Seriously Fun Games to Change the World
2014/12/09
By : Online University
Using games for purposes other than entertainment is nothing new. There are war games, educational games, throne games. But a new class of games has sprung up in recent years, designed to create awareness and raise support for a variety of global issues. Such serious games seek to harness the power of competition and/or novelty to attract players and get the word out for a good cause. Here are 15 games you can play and be a better person for it.

Catalysts for Change: On April 3, 2012, Catalysts for Change went live online for 48 hours. The goal of the game is to inspire people from all over the globe to come together and share ideas about easing the poverty that over 1 billion people live in. The game involves playing cards with words like "momentum" or "adaptation" on them to spark possible poverty solution ideas. When players build on your card (idea), you earn points.

Spent: Designed by Urban Ministries of Durham, a faith-based provider of food and shelter for North Carolinians in need, Spent asks players to consider what life would be like as a homeless person. The game puts you in the shoes of someone who has lost their life savings, and has you choose one of three low-paying jobs to see for yourself how quickly your money runs out.

World Without Oil: If you've ever wondered what life would look like without crude oil, this game was for you. With the tagline "play it before you live it," WWO simulated the first eight months of a world oil crisis. The game ended on June 1, 2007, after 1,500 players had sent in fictional "personal accounts" of their life during the crisis, which were viewed by 110,000 people. Players also worked together to develop solutions that still provide insight into potential real-life answers for the future.

3rd World Farmer: This game was originally created by students at the IT-University in Copenhagen in 2005. The player is put in control of an African farm and must struggle to keep family, crops, and livestock alive while conflict and a lack of resources work against them. The designers' hope is that people will play and realize how precarious survival is for many in Africa, and then do what they can to improve the lives of poor people there.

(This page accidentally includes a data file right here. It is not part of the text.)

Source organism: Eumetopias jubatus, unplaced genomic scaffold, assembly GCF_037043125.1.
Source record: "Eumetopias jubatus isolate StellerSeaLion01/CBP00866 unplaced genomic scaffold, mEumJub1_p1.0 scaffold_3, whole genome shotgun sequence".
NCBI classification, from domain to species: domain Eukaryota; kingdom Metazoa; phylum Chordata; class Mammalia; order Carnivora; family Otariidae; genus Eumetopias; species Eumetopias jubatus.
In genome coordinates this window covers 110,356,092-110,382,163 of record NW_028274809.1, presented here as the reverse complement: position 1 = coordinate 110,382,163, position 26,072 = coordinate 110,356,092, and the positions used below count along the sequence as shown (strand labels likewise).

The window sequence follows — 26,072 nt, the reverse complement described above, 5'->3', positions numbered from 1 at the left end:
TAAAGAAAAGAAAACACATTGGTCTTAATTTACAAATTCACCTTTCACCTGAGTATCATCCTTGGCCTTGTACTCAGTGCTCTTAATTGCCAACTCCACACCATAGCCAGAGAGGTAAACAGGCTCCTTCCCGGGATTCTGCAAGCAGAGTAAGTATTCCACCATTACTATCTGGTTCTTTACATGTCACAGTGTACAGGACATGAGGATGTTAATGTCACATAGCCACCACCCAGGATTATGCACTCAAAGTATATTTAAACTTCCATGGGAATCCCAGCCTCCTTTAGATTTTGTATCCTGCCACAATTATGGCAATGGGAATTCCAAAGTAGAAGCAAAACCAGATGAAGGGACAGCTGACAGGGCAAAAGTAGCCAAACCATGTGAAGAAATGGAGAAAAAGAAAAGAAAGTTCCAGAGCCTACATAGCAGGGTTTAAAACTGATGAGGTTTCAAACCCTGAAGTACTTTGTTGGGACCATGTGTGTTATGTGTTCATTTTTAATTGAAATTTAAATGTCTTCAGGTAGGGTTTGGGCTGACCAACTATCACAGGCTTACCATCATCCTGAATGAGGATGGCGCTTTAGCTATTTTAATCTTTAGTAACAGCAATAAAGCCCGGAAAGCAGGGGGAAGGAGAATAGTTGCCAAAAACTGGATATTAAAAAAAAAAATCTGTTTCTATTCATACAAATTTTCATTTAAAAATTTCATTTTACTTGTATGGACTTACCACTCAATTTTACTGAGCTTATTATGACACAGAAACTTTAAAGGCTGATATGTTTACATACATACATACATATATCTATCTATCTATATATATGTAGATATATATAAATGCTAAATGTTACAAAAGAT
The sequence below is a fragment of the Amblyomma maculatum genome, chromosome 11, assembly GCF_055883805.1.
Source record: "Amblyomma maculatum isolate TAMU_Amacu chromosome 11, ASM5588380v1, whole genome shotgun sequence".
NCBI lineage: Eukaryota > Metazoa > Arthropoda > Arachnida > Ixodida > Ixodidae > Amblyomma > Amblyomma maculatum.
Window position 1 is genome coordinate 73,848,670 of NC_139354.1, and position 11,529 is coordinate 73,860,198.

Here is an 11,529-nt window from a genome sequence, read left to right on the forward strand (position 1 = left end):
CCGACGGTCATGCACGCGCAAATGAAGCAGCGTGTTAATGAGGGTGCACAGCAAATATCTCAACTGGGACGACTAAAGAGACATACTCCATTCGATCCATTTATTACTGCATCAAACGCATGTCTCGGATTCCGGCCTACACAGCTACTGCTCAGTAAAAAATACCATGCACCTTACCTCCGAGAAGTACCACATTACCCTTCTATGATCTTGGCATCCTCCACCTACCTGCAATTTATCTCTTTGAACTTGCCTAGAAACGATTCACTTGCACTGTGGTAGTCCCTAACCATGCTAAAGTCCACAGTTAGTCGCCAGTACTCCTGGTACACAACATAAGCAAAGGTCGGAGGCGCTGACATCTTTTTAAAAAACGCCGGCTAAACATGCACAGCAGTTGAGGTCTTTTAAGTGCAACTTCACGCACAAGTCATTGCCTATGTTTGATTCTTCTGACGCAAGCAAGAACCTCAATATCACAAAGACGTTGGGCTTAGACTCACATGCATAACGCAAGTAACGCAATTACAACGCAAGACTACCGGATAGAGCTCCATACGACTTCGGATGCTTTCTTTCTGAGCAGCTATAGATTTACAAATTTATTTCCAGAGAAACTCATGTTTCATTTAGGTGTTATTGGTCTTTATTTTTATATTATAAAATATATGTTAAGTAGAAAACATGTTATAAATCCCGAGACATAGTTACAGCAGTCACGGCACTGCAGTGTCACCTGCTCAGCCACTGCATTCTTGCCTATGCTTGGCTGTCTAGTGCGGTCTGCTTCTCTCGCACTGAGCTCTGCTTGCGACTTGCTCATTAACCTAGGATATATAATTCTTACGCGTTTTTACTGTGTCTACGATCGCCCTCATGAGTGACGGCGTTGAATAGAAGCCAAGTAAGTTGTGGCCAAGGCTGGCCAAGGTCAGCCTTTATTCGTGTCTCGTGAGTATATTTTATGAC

Free Rice: The United Nations World Food Program operates this game, which seeks to educate the public while addressing the problem of world hunger by offering rice to hungry people free of charge. Players simply go to the website, pick a subject like world capitals or English grammar, and then start answering questions. For each correct answer, the program donates 10 grains of rice to someone in need.

September 12th: A Toy World: The rules are simple: you can choose to shoot rockets at terrorists, or not. But be warned, missing civilians is virtually impossible. The purpose of this newsgame is to visually prove that the U.S. War on Terror is destined to failure, as every civilian killed results in dozens of terrorists created. It has been shown all over the world as a teaching tool against violence.

Citizen Science: Back to the Future meets the EPA in this game, where players travel back in time to investigate what led to the local lake's pollution and what they can do to prevent it in the future. Developed by the National Science Foundation in partnership with the University of Wisconsin, the game is meant to illustrate the social factors that contribute to environmental harm.

Garbage Dreams: Cairo's Zaballeen people may have the answer to the world's trash problem. They recycle 80% of their trash (Zaballeen means "garbage people" in Arabic). Now you can test your mettle and see if you too can be as enterprising as they are. You have one goat, one factory, and 8 months to build a recycling system for the city. Can you make it happen?
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